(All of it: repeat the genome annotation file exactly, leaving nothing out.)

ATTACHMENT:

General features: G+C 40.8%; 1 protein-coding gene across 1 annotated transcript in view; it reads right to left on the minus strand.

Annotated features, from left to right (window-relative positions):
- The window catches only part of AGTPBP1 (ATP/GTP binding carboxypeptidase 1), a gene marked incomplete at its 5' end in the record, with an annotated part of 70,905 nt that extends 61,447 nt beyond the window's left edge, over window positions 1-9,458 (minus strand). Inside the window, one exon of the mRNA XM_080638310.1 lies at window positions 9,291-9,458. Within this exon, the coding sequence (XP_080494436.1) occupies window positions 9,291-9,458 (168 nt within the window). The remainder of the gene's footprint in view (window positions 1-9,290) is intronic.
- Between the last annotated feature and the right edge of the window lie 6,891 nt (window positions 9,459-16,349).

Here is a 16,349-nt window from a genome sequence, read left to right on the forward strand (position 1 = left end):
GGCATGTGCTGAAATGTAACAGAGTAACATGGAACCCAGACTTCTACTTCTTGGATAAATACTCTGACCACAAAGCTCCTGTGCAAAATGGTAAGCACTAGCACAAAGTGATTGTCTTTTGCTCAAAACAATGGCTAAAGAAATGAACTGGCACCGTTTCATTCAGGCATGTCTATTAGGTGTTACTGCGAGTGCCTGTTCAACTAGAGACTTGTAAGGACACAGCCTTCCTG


General features: G+C 40.8%; 1 protein-coding gene across 1 annotated transcript in view; it reads right to left on the minus strand.

Annotated features, from left to right (window-relative positions):
- The window catches only part of AGTPBP1 (ATP/GTP binding carboxypeptidase 1), a gene marked incomplete at its 5' end in the record, with an annotated part of 70,905 nt that extends 61,447 nt beyond the window's left edge, over window positions 1-9,458 (minus strand). Inside the window, one exon of the mRNA XM_080638310.1 lies at window positions 9,291-9,458. Within this exon, the coding sequence (XP_080494436.1) occupies window positions 9,291-9,458 (168 nt within the window). The remainder of the gene's footprint in view (window positions 1-9,290) is intronic.
- Between the last annotated feature and the right edge of the window lie 6,891 nt (window positions 9,459-16,349).

Here is a 16,349-nt window from a genome sequence, read left to right on the forward strand (position 1 = left end):
GGCATGTGCTGAAATGTAACAGAGTAACATGGAACCCAGACTTCTACTTCTTGGATAAATACTCTGACCACAAAGCTCCTGTGCAAAATGGTAAGCACTAGCACAAAGTGATTGTCTTTTGCTCAAAACAATGGCTAAAGAAATGAACTGGCACCGTTTCATTCAGGCATGTCTATTAGGTGTTACTGCGAGTGCCTGTTCAACTAGAGACTTGTAAGGACACAGCCTTCCTG